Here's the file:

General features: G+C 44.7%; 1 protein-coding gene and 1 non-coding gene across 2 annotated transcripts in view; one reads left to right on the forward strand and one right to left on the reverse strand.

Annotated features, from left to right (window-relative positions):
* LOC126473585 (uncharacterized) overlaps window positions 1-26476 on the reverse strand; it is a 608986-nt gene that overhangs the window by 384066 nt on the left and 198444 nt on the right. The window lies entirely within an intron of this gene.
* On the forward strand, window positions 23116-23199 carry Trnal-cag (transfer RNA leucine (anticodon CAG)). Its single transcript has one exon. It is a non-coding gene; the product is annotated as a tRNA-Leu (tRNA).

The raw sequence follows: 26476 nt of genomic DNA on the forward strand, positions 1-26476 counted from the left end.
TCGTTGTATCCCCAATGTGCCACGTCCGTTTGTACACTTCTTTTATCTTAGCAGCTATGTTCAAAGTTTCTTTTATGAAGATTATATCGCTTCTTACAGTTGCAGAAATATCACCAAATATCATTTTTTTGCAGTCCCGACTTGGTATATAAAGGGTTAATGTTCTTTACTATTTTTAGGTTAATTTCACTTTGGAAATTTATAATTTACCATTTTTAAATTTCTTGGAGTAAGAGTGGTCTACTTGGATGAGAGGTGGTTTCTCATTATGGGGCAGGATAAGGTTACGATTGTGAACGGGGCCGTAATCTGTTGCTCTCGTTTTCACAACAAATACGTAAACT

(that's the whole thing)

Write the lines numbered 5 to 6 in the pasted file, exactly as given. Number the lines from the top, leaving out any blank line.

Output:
The raw sequence follows: 26476 nt of genomic DNA on the forward strand, positions 1-26476 counted from the left end.
TCGTTGTATCCCCAATGTGCCACGTCCGTTTGTACACTTCTTTTATCTTAGCAGCTATGTTCAAAGTTTCTTTTATGAAGATTATATCGCTTCTTACAGTTGCAGAAATATCACCAAATATCATTTTTTTGCAGTCCCGACTTGGTATATAAAGGGTTAATGTTCTTTACTATTTTTAGGTTAATTTCACTTTGGAAATTTATAATTTACCATTTTTAAATTTCTTGGAGTAAGAGTGGTCTACTTGGATGAGAGGTGGTTTCTCATTATGGGGCAGGATAAGGTTACGATTGTGAACGGGGCCGTAATCTGTTGCTCTCGTTTTCACAACAAATACGTAAACT